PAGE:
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Adopting and adult Chow Chow

Winning it's trust is worthwhile

 

Written 100 years ago - still so very apt today, Lady Dunbar of Mochrum (UK) - one of the pioneer breeders of the Chow Chow - once commented: "The Chow has many noble qualities, his heart cannot be taken by storm, but, once given, it is yours forever..."

 

Particularly when adopting a semi-adult/adult Chow,should one bear those words in mind. Most Importantly: You must understand the Chow's character, as well as have patience and time in the first few months.

 

 

 

Never underestimate the advantages of the older Chow: be it a rescue chow chow, the retired show dog, or the female that is spayed and not used for breeding, or perhaps the Chow who's owners' circumstances force him/her to find another person to love their pet. Usually these dogs will be available at a lesser outlay because the owner/breeder's main concern is to find the truly excellent permanent home. There are not the same concerns as having to raise a puppy. Waiting for a new home...

Sit down (at the Chow's level), some small distance away from it, not facing it nor having your back turned on it. Do not look it in the eye for more than 1 or 2 seconds at a time. Ignore it if it approaches you. Talk gently in a soothing tone all the time, even if you are carrying on conversation with the owner. (Find out what games, snacks, food, toys the dog prefers. Also ask what regular outings/events/grooming it was used to).

If you feel the Chow is comfortable enough - touch it slowly between the forelegs on the chest and work your way up to under the chin. Alternatively, approach it on the cheek. Do not ever approach a Chow from above or behind. Have some tasty bits in your pocket and if the Chow allows petting, offer it a piece. It may not take from you - it still does not know if it can trust you! If it is particularly wary, you dmay have to use this approach a number of times, handling it more as it allows.Happily ever after

If you have other dogs, provided the owner is known, fetch its blanket/favourite toy and put it with your dogs' blankets/toys. In turn, take some of your dogs' blankets or toys and leave it with the Chow to be adopted - just for a couple of days. Dogs work by smell - this allows them to be 'introduced' to one another - accepting that new smell as familiar after a few days. It is also preferable that all dogs are neutered/spayed. This prevents trouble induced by hormones!

Introduce your own dogs to the Chow one by one, gradually increasing it until all are together after a few days. Always have supervision when the dogs all run together. When you are not present, always seperate them. Do this for at least 4 weeks, or as you feel necessary.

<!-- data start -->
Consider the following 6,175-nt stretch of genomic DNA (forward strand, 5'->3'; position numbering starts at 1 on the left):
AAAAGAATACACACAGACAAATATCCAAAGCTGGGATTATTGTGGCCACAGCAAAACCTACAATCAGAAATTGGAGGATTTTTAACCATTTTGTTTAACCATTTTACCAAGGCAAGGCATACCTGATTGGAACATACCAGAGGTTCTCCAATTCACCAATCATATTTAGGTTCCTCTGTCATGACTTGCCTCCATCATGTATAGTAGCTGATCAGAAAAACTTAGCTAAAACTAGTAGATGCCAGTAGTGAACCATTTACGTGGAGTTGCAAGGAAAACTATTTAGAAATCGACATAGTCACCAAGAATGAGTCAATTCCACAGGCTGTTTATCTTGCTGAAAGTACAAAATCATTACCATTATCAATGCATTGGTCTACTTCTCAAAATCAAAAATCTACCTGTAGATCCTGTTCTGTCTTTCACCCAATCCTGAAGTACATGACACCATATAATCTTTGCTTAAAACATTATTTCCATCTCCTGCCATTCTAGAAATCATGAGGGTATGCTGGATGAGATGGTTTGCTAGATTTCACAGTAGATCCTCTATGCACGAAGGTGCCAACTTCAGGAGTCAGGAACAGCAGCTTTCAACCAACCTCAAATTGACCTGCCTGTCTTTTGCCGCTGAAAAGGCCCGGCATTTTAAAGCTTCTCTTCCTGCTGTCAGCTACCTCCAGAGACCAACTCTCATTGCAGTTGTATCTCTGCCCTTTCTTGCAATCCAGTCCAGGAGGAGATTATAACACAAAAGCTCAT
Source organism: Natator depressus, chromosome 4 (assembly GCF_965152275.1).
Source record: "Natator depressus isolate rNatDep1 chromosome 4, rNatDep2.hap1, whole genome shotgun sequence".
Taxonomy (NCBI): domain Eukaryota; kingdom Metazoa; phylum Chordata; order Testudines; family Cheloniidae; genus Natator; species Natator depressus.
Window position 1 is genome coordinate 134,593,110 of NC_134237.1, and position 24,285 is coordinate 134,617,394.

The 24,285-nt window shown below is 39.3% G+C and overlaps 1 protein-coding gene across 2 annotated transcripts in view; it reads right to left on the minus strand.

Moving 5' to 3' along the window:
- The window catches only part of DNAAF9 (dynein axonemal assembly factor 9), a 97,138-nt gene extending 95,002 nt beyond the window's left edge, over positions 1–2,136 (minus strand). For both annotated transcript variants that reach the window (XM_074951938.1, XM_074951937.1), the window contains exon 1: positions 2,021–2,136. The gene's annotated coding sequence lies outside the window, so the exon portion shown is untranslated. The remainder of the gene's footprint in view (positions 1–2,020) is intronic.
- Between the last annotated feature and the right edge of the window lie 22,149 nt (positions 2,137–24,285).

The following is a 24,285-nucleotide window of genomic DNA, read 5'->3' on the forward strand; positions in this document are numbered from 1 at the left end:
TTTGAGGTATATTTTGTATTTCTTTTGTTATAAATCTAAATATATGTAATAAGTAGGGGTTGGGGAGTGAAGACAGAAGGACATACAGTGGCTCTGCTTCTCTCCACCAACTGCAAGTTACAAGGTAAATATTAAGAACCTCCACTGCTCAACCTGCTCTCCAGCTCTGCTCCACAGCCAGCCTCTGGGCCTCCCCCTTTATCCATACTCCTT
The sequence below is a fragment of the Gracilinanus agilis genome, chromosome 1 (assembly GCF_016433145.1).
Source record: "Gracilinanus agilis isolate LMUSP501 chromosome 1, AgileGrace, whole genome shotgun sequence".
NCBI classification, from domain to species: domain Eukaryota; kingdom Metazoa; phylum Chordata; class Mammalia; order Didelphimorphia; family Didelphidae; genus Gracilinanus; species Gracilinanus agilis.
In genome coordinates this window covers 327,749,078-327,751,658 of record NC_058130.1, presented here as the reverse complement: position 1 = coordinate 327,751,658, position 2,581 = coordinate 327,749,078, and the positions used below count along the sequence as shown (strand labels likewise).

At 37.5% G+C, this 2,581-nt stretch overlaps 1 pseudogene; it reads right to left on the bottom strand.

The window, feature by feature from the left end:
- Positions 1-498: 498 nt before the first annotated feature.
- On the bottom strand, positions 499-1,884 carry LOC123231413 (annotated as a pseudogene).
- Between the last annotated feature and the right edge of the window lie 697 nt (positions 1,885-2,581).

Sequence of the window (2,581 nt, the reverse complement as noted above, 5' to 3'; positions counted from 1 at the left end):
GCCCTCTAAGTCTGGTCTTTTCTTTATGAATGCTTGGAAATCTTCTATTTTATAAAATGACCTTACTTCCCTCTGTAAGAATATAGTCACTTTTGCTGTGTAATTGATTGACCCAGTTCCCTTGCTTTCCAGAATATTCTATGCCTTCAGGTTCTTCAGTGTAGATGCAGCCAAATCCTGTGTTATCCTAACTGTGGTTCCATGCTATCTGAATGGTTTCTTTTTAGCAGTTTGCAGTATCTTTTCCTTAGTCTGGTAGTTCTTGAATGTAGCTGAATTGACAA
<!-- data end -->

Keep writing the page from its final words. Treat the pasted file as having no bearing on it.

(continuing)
Of course, if there are definite personality clashes, this may take time to resolve, or it may never resolve. Be prepared to split them up for life.Once at your home, initially only one person in the family should feed it. The Chow should be given treats (toy/praise/snack) when it allows contact and shows trust.

Generally Chow Chows love walks. As soon as enough trust has developed, slip on a lead and walk it around the garden (when dealing with a lead trained Chow). Then progress to walks in the park (if it is comfortable travelling by car) or around your neighbourhood, if it is safe from other dogs. Entice it with games - for a Chow loves to play with its owner, even well into old age!

Grooming: Once it accepts you, start brushing it gently on the areas it allows. If it was used to being groomed, find out how it was done (on a table..., on the floor..., how regularly...) If it was not used to brushing, you might be able to train it if you only do it on certain parts when the dog is relaxing. Try make it a relaxing time for the both of you.A companion for life!

You may also have been so very fortunate to find a well raised, bred and socialised Chow, perhaps an ex-show Chow, in which case you may need to apply the above advice in a very limited measure and for a limited time!

In all instances remember: The Chow Chow is a highly intelligent, dignified dog that thrives on human companionship and friendship - if it is treated as with respect & dignity.

Whilst the above advice cannot be guaranteed to work in all instances, or claim to be the absolutely correct way to handle adoptions in all cases, this advice is all based on the experiences of folks who have adopted semi-adult, adult and middle-aged Chows over the years very successfully. Some have also re-homed Chows very successfully. And eventually the adoptive humans have earned that same undying love from all these Chows!

Unless you are very comfortable with the idea and have had success before, do not adopt any AGGRESSIVE dog.